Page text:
jihad - in the religion of Islam, this term that can have several meanings. It is often used to mean the duty of believers to struggle within themselves to live a good and proper religious life. It can also be used to refer to a struggle to spread the religion, or a struggle against enemies of the religion. As a result of the rise of terrorism rooted in radical Islamic beliefs, however, the term is often translated or understood in that context as meaning "holy war" against non-believers.
Obama, Barack - a former community organizer, law professor, and U.S. Senator who was elected in 2008 as the country's first African American president. With a campaign slogan of "Hope and Change," the Democratic Party candidate inspired many voters who were angry about an economic downturn and rising unemployment. He also pledged to work to reduce tensions with groups in the Middle East, and said he would move quickly to end the wars in Iraq and Afghanistan.
As president, Obama pushed for a much greater role for the federal government in providing health insurance. The Patient Protection and Affordable Care Act is generally known as "Obamacare," and was passed by Congress in 2010 after intense political pressure from the president and his supporters. The program is intended to make it easier for low-income families to obtain health insurance, but his critics argued that the plan would make medical care more expensive in the long run.
In the Middle East, President Obama withdrew U.S. troops from Iraq in 2011. Peace was not long-lasting in that country, however. With American troops gone, a radical Islamic organization called ISIS or ISL began taking over and terrorizing parts of Iraq and parts of nearby countries in 2014. As the situation grew worse, the president agreed to a limited role for American air strikes against the organization's fighters.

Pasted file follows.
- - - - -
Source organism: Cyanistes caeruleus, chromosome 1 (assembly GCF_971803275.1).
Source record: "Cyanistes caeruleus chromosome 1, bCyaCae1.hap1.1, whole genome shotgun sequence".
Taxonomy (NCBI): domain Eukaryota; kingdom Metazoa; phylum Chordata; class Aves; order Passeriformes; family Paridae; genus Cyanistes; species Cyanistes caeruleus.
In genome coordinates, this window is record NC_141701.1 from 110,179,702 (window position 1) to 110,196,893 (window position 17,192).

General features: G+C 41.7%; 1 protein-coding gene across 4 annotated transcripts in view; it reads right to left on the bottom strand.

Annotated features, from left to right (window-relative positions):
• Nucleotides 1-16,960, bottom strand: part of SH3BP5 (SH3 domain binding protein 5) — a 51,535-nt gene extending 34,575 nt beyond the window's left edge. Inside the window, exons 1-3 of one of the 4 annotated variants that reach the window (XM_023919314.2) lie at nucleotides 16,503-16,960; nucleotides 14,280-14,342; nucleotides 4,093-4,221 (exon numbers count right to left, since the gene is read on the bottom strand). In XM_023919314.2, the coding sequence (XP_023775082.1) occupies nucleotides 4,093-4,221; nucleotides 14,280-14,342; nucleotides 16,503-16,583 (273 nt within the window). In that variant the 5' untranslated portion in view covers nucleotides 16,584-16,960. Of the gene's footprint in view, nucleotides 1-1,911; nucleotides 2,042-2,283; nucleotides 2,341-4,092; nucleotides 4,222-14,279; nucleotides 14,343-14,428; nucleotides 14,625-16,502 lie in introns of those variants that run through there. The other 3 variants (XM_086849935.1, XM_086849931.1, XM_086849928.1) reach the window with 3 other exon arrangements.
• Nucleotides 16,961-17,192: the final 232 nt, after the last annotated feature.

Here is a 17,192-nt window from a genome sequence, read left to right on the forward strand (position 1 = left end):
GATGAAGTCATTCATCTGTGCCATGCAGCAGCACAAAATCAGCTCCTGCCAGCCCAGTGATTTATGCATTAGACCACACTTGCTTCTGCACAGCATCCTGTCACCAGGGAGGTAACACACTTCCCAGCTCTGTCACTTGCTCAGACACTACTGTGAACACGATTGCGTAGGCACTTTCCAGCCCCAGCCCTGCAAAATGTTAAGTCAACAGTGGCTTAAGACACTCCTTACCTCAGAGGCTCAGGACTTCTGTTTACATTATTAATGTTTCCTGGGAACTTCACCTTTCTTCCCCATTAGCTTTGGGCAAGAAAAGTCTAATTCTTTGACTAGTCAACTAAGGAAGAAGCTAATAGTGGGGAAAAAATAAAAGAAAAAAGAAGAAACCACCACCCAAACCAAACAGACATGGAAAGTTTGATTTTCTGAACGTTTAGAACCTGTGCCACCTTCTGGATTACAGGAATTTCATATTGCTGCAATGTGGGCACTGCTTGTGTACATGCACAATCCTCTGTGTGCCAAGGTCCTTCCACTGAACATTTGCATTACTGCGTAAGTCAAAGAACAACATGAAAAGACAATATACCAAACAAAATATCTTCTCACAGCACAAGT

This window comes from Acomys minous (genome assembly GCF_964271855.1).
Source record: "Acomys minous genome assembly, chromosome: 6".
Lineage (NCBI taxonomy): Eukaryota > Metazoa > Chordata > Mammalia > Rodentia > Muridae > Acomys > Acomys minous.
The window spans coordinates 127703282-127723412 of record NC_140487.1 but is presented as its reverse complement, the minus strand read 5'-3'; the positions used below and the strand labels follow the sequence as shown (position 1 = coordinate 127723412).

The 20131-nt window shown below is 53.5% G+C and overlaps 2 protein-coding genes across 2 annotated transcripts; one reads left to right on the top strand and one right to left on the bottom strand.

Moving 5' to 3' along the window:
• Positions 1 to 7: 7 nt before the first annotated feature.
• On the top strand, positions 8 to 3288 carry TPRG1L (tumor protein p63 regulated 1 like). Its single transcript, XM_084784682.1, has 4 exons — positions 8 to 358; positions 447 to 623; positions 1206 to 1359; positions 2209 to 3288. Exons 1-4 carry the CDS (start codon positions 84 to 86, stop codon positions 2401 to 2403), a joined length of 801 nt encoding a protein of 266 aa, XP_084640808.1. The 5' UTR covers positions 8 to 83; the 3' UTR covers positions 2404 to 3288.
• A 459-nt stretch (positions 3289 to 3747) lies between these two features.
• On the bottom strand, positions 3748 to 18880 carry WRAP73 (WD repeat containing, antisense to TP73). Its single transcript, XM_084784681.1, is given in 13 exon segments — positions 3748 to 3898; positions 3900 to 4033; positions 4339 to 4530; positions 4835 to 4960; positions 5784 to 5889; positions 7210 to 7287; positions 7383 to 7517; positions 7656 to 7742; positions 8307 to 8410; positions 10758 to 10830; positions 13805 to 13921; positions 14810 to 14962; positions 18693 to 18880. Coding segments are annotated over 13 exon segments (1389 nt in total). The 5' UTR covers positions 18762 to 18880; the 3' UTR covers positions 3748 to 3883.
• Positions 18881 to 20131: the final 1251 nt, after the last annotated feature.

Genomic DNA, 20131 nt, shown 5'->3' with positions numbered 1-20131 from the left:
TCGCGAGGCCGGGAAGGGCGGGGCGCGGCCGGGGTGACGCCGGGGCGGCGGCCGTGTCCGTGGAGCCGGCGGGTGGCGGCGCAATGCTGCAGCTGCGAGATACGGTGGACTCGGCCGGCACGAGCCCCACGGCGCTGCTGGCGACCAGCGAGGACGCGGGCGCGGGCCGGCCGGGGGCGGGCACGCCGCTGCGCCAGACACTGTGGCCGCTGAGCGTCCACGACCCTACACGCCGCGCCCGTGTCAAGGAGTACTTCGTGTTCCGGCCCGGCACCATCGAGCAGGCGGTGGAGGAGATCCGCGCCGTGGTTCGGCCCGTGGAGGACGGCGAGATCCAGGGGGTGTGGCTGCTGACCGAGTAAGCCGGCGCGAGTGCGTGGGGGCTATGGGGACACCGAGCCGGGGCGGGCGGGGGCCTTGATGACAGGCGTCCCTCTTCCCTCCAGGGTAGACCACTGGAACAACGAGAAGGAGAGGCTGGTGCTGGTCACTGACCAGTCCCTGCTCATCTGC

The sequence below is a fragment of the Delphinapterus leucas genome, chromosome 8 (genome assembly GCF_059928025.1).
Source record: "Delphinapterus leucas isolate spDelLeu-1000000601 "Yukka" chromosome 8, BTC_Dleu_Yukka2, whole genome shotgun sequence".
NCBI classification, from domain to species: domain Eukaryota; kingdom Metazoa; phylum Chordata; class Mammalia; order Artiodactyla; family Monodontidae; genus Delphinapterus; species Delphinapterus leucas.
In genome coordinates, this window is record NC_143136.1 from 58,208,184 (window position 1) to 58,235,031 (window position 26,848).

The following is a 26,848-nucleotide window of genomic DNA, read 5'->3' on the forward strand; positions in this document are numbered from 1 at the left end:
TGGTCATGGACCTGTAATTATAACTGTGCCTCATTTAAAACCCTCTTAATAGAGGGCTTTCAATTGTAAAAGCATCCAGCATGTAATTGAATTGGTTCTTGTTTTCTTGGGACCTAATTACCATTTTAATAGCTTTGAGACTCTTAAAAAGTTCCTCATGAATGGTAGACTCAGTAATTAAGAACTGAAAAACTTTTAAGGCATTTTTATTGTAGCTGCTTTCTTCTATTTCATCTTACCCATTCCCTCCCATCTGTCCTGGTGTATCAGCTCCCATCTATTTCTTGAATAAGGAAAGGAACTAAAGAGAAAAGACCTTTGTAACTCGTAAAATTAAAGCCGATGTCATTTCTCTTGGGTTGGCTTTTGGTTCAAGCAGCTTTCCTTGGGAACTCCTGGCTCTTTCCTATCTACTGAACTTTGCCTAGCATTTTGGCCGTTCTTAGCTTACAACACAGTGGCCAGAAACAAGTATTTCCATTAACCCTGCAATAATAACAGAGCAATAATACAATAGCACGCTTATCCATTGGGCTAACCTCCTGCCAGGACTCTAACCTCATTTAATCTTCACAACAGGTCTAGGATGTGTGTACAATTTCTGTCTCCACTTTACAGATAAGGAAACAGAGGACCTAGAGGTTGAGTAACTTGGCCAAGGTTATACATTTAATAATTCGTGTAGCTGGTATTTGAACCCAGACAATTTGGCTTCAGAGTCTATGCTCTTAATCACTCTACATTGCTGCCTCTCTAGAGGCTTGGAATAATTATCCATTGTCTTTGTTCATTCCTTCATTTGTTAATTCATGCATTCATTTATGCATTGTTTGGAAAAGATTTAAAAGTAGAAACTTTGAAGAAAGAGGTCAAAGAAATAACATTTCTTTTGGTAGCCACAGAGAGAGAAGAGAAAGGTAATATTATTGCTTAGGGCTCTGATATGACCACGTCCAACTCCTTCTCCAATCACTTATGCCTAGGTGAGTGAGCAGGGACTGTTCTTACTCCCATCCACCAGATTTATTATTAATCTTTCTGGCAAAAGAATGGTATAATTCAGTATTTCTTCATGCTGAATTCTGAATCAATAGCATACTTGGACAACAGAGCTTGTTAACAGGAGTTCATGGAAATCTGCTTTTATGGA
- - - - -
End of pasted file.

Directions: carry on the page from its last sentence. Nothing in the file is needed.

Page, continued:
Pentagon - the headquarters of the U.S. Department of Defense, just outside Washington, D.C., in the Northern Virginia suburb of Arlington. The Pentagon was hit by one of the jetliners hijacked by terrorists on Sept. 11, 2001, killing more than a hundred people inside. Many thousands more would have died, but because of renovation work, most employees who normally worked in the area of the building that was hit were working in other areas.
World Trade Center
- a group of office buildings in New York City, including the two
towers that were hit by terrorists who crashed jetliners into them on
Sept. 11, 2001. The two buildings
collapsed shortly after the hijacked planes hit them. Over 2,600
in or near the buildings were killed. Thousands of others managed
to get out before the buildings fell. City officials quickly
declared that they would
build a new, even more spectacular building on the site. The new
building, called One World Trade Center, opened for business in 2014.
Copyright 2015 by David Burns. All rights reserved.